I love fish, but I only go shopping on the weekends, so the convenience of frozen fish (salmon, tilapia, cod, halibut), is very appealing. However, the only method of cooking frozen fish that I found to be successful is frying. Whenever I try to broil it or grill it, it's comes out super dry and flavorless. Any tips?
I use frozen fish all the time, usually from Lidl who offer the glazed type freeze.
I feel if the fish has been frozen shortly after catching, it could be better than fish caught then chilled for goodness knows how long on arrival at the fishmonger.
Here in England it seems that Asda, a large supermarket chain, had on their fresh fish counter small labels
saying 'Some of this fish on display has been previously frozen'
How cute is that.
I used to think that frozen fish would always pale in comparison to the fresh at the supermarket, but no more. In fact, at least here in the Midwest, much of the fish in supermarkets has been thawed on ice at the supermarket, and it's usually quite fine. Solution: find a way to thaw your own fish on ice. (And as fourunder says, be sure to thaw completely.)
My set-up is modeled on something Alton Brown did once on Good Eats. I'll try to attach a picture, but here's the scheme. Buy two identical tupperware-style containers that are appropriately sized for the fish you mean to thaw. You'll need to sacrifice one of those containers for any other uses by poking several holes in the bottom. Then you can throw a layer of ice into that container and nest it inside the intact container. Put the fish on ice, and all melted water and fish juices will drain into the bottom container. I have noticed that it takes fully two days for most fillets to thaw in this manner, but the resulting texture is excellent.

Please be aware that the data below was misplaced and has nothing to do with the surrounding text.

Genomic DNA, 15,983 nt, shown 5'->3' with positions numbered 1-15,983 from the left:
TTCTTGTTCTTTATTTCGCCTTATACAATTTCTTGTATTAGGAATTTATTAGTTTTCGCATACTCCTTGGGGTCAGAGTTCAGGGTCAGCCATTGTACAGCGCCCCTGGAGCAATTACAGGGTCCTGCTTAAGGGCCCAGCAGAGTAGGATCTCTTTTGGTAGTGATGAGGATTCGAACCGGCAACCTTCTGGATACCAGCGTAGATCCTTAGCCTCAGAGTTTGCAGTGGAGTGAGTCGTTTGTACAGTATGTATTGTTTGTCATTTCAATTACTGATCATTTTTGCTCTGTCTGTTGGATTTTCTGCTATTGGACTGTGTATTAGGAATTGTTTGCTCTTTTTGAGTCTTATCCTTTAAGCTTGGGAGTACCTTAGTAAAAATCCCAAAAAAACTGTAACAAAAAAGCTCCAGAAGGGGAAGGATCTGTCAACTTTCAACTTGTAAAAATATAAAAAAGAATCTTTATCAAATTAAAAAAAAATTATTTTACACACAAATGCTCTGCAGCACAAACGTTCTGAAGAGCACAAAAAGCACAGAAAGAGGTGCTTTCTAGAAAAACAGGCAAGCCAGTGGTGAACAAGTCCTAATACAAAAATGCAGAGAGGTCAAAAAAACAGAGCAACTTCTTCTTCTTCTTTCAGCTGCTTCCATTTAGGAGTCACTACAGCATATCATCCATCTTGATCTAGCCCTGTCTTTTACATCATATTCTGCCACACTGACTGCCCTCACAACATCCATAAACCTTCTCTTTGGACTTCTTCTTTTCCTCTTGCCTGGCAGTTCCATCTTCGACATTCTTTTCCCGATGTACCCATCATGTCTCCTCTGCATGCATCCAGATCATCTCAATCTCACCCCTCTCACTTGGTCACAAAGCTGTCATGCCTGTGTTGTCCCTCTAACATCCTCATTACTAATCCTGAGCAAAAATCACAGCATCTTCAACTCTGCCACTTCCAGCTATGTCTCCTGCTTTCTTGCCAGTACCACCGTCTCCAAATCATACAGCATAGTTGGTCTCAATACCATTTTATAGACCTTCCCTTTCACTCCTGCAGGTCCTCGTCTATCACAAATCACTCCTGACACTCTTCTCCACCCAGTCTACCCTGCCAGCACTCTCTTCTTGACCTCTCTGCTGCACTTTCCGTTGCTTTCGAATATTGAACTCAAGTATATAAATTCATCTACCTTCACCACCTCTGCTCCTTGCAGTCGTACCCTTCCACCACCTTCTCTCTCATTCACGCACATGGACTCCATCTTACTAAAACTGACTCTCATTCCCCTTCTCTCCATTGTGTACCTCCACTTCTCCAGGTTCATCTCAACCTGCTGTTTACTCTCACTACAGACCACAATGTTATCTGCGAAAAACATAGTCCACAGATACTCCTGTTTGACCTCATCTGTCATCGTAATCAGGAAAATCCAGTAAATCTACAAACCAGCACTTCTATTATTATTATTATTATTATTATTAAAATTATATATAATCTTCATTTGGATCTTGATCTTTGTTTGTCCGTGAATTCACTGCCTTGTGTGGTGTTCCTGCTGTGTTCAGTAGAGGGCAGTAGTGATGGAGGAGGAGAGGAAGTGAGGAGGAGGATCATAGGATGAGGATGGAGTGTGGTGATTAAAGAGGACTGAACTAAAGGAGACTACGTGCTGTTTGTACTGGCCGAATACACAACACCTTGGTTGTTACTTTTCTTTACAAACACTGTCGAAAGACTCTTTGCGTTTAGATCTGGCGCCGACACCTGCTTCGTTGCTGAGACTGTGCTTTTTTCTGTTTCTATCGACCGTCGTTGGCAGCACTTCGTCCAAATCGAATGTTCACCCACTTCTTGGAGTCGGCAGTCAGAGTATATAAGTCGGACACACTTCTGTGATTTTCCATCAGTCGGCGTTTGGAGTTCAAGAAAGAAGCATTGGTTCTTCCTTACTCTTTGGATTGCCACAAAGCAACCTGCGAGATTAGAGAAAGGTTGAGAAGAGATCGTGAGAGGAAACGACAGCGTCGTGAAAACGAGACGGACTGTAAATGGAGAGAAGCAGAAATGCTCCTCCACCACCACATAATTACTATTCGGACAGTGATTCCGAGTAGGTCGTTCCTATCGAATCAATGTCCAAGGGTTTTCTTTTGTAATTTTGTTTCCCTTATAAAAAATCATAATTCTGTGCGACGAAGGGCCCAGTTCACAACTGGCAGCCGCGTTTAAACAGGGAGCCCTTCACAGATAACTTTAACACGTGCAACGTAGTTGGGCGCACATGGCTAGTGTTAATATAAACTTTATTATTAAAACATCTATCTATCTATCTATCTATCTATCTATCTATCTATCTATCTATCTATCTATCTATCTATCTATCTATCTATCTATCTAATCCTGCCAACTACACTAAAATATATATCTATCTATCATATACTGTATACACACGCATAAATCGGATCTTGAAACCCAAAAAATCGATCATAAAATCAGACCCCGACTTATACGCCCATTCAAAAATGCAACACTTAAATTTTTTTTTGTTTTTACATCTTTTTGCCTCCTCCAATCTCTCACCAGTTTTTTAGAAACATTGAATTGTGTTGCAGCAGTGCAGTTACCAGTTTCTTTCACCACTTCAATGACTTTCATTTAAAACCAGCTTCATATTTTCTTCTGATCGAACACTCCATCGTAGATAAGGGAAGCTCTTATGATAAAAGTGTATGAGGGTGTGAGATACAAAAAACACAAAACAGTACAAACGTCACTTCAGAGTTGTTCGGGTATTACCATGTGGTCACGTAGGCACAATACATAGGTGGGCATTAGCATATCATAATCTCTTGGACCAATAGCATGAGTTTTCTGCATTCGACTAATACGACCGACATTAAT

I buy frozen fish all the time, usually from Trader Joes because it's in vacuum sealed bags, flash frozen at the source (not the leftover "fresh fish" that some merchants then freeze, as mentioned by other posters). For salmon, II generally broil it. To keep it moist, about 20 minutes before I broil it, I put the fish in a shallow plate with olive oil, seasoned with salt & pepper, and turn the fish so it's coated on all sides with the oil. That tends to add a bit of moisture that prevents drying out. I tend to use tilapia or mahi mahi in fish tacos; similarly I let the fish first sit in seasoned olive oil (cilantro, chili powder, etc) and then pan fry the fish.
It depends on how you make it. I buy frozen fish all the time because it's just more convenient sometimes. Like you, i shop once a week. Although the suggestion of buying fresh then freezing is also a good one.
I've also cooked with it direct from frozen. It depends on what you're making. Last night, I made a Moroccan-inspired fish dish - sauteed some onions and pepper, then added some garlic, ginger and chilli and some spices (ground coriander seeds, a bit of turmeric, smoked paprika, cinnamon), dried apricots (I used prunes the last time) and whole olives; then added a drained can of chickpeas and a can of chopped tomatoes to that, with a few spoonfuls of a pepper paste I had; once that was mixed together and bubbling along, I put the whole frozen fish fillets on top of it (I had hake in the freezer) and just poured some of the sauce onto the fish so it wouldn't remain dry on top, covered it with a lid and left it to cook on medium-low for about 30 minutes while I got on with some work. Served it with some bulgar wheat (I was out of cous cous). It was a hit, even with the fish-hating other half.
You certainly get what you pay for with frozen fish. I swear the cheap stuff comes from the "fresh fish" at the markets which don't sell... so right before it goes bad they freeze it. I can't say for sure, but that's my suspicion and I'm sticking to it!
Flash frozen fish done at sea can be very good though. Certainly better than a "fresh" fish that has been sitting on ice for 3 days.